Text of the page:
The art: The first two pages of this book show artist Marcelo Mueller is as adept in creating the real world as he is in creating the fantastic. Auntie Em and Uncle Henry look great, the settings strong, the cow perfect, and Dorothy unbelievably attractive. The third page contains a practically full-paged splash with the heroine in a sumptuous new location. This is a spectacular image to bring the reader into Oz. Pages 4 and 5 have two panels between them with a vertical panel on the left showing Castlequarter and a large panel that goes across both pages showing a massive table with every character at it. What an excellent way to show the reader who’s who. For beings made of rock, the Nome King and his family look outstanding, with a visual aside and a tiny gesture speaking volumes. The setting on 7 is like a dream brought to life. The object on 8 will be familiar to anyone who has read the Baum books. Page 11 starts with a sensational character in a circular panel followed by some big action. Speaking of big action, 12 – 14 has some memorable graphic and magical occurrences. Returning to the action in the Outlands, Mueller has some terrific detailed work. The reveals on 19 are sensual and evil personified. The setting on 20 is epic and the final page is a jaw-dropper. This book looks great. Overall grade: A 

The colors: Leonardo Paciarotti’s colors have all the energy, flair, and whimsy I want for an Oz comic. The colors in Kansas are straight out of the state, with one character on Page 2 catching the eye at the bottom of the page. The dominance of blue, green, and pink on Page 3 instantly propel the reader into the setting. It’s very smart that Paciarotti’s colors Dorothy’s thought boxes in dark blue, making them an instant visual sign to the reader as to whose thoughts they are reading. The Nome King and his ilk look great with their many rocky shades. Page 7 has phenomenal colors. The flashback is colored in Sepia to age it. The reds and oranges on 12 – 14 increase the horrors. Overall grade: A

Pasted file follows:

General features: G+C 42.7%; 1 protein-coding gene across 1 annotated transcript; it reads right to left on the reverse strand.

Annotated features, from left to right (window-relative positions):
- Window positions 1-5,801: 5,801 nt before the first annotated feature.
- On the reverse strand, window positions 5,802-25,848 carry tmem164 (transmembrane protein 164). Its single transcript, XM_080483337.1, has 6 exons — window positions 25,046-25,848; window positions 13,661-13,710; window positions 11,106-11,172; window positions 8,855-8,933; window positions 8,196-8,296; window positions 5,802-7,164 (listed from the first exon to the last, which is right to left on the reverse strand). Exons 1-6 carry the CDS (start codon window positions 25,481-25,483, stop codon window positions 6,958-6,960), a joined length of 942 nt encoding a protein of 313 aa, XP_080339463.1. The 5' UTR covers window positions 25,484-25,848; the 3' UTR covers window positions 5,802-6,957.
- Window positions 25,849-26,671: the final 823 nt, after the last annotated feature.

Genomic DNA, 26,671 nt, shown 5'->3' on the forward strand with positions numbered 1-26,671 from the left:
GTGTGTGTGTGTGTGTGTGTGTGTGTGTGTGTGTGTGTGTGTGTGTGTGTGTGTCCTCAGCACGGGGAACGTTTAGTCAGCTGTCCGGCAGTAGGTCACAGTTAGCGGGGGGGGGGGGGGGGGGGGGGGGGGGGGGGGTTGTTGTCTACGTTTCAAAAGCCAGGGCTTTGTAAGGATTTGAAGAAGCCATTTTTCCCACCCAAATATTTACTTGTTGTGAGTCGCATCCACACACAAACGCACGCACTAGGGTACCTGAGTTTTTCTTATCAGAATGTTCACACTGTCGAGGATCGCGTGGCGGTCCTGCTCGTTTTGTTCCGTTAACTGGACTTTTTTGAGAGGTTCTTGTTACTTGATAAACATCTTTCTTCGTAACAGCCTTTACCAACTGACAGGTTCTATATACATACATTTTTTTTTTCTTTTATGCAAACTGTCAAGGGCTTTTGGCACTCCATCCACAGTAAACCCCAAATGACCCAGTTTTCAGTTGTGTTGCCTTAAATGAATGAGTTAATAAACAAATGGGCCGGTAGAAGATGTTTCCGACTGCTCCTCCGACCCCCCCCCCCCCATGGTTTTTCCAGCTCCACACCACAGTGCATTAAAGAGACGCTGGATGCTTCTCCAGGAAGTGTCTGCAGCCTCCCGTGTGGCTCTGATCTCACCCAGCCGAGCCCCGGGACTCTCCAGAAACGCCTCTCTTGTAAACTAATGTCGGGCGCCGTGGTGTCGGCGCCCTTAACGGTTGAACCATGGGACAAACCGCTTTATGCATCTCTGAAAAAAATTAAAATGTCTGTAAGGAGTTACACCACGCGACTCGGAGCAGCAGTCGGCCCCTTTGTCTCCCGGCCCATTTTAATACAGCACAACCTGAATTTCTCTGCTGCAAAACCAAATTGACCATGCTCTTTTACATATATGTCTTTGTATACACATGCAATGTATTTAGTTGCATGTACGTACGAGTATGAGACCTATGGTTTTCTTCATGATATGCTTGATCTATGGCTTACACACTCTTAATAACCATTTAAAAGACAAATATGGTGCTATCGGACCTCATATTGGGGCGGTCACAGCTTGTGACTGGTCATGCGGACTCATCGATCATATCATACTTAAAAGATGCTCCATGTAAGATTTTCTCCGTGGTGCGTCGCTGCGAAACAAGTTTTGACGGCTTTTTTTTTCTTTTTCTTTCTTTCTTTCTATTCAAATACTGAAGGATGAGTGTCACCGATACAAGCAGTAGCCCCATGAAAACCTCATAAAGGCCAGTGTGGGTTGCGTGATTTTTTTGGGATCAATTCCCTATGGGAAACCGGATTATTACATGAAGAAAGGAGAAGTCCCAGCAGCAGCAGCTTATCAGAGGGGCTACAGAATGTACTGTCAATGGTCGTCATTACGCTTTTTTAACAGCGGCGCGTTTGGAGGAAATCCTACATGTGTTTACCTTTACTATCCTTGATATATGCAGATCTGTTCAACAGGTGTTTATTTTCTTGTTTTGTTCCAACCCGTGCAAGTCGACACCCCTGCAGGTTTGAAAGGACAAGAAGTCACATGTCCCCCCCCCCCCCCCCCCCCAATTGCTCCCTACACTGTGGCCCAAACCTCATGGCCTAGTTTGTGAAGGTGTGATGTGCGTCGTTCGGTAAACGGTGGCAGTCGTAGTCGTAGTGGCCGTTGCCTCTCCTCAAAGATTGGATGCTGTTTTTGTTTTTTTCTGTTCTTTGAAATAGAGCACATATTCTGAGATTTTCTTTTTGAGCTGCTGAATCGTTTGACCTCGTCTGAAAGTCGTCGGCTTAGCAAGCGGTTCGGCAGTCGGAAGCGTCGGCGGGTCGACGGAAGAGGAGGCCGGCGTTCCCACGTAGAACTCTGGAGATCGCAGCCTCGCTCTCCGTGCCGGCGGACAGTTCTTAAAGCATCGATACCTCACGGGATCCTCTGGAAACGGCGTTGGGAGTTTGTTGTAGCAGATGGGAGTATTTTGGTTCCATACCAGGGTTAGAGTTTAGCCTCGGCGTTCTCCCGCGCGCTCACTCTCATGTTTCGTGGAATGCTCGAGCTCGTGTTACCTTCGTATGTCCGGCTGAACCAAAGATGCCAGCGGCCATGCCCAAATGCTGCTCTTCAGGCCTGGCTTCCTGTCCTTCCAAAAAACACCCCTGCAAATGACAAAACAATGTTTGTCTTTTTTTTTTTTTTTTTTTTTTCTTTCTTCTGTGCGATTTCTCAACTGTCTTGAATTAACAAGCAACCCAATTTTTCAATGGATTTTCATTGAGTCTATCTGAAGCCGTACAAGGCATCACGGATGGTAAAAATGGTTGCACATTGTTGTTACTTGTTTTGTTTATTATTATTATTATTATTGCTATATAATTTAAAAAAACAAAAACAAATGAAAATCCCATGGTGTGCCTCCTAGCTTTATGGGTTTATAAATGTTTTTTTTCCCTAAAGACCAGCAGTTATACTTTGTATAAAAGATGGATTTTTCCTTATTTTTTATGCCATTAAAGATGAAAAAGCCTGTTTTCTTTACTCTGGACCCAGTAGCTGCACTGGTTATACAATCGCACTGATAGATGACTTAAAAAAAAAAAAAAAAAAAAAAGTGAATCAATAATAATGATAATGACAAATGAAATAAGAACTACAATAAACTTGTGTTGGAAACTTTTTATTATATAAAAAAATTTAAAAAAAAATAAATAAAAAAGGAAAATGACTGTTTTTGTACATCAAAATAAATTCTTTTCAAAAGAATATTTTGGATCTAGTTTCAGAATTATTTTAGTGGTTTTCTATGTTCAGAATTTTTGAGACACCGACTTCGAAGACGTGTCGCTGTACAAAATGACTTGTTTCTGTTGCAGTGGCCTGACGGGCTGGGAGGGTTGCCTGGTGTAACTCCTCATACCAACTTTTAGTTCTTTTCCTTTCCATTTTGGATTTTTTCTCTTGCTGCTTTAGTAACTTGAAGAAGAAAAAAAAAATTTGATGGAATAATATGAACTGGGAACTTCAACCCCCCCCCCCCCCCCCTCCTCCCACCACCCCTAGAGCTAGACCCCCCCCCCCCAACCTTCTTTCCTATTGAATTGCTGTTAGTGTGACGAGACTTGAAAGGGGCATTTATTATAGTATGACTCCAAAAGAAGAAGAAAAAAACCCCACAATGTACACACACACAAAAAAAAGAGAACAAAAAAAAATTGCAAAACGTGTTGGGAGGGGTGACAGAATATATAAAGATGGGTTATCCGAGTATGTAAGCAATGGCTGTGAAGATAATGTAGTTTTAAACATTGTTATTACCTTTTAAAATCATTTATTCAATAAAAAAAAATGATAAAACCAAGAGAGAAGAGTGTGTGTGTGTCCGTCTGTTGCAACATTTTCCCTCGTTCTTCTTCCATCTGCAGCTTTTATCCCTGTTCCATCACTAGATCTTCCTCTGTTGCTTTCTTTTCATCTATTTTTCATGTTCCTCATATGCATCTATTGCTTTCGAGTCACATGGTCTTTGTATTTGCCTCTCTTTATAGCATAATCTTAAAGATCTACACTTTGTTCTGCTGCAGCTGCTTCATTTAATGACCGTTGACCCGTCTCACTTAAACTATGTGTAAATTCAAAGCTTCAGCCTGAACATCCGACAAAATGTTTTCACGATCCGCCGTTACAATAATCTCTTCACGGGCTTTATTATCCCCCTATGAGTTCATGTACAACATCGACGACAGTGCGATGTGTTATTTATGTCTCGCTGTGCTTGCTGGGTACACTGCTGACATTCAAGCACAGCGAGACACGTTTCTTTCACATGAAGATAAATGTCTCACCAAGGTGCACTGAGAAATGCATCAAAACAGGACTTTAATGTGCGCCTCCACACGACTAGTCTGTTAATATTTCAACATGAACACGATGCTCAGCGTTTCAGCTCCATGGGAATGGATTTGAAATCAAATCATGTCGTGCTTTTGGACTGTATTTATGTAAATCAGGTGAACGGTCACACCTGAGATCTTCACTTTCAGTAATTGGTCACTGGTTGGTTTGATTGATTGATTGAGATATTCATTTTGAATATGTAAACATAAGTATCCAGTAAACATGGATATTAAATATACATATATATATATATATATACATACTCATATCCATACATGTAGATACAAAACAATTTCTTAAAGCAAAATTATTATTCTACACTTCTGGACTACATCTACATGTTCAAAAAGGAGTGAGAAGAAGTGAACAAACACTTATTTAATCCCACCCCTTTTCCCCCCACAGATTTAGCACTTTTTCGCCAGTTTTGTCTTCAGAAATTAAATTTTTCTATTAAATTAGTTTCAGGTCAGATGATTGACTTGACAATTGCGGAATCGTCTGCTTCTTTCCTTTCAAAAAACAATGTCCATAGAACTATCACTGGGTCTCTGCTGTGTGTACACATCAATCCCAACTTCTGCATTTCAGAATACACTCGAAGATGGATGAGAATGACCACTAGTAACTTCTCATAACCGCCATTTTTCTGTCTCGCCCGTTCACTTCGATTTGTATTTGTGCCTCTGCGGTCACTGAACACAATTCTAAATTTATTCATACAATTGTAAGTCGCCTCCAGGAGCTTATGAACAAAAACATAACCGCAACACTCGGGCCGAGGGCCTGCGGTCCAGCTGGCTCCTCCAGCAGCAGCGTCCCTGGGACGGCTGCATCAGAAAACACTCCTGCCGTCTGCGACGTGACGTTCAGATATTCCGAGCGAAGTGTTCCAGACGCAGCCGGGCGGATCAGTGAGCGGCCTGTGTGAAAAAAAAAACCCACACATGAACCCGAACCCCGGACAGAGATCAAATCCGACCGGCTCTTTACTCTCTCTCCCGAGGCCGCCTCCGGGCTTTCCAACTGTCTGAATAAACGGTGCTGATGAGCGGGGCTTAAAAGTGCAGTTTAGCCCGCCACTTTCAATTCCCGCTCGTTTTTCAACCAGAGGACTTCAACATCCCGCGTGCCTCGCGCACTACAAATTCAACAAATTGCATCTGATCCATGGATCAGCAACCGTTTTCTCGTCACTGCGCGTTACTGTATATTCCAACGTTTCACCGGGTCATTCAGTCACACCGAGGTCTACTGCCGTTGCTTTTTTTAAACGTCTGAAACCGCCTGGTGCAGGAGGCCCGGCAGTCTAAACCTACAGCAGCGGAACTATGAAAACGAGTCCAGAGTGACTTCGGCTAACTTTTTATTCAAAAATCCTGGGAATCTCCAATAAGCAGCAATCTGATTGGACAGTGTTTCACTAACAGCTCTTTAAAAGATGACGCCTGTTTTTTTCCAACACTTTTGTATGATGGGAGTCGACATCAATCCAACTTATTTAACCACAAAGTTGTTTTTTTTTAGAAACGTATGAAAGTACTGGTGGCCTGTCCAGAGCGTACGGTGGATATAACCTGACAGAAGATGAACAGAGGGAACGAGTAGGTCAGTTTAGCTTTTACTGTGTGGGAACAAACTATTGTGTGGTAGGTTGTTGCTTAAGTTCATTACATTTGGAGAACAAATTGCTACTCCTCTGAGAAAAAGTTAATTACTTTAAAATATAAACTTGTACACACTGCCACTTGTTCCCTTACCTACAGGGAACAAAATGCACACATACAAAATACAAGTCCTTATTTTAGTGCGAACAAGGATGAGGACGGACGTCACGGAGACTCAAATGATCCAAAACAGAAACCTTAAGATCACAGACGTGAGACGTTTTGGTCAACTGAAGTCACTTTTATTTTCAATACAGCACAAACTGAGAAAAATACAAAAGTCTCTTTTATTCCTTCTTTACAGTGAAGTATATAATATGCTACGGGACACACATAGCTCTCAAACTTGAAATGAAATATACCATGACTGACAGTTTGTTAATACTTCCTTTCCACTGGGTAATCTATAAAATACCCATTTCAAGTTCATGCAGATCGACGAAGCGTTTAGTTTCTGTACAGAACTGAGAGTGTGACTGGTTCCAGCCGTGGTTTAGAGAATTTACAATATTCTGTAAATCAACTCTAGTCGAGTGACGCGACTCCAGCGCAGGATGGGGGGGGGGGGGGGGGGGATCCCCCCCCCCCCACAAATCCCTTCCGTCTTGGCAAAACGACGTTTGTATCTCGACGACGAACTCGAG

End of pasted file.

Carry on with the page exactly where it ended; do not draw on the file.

The letters: Maurizio Clausti of Arancia Stuido is responsible for the scene settings, narration, yells, dialogue, nome people’s speech, Bartleby’s unique speech, Fytor’s unique speech, whispered text, and the three word tease for next issue. Zenescope has always excelled at having a wide range of fonts in their books and this book is a perfect example. Using unique fonts for different races is outstanding and the scene settings resemble classic fonts from fairy tales. I am pleased to see the narration is differed from the dialogue; this is a telltale sign of a superior letterer. Overall grade: A

The final line: You don’t have to be swept up by a tornado to get to Oz — just pick up this book! The adventures are much more mature than the familiar books, but are undeniably entertaining. The visuals are epic, heroic, and frightening. Magic is everywhere in this Oz saga. Overall grade: A

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Patrick Hayes was a contributor to the Comic Buyer's Guide for several years with "It's Bound to Happen!" and he's reviewed comics for TrekWeb and TrekCore. He's taught 8th graders English for 20 years and has taught high school English for five years and counting. He reads everything as often as he can, when not grading papers or looking up Star Trek, Star Wars, or Indiana Jones items online.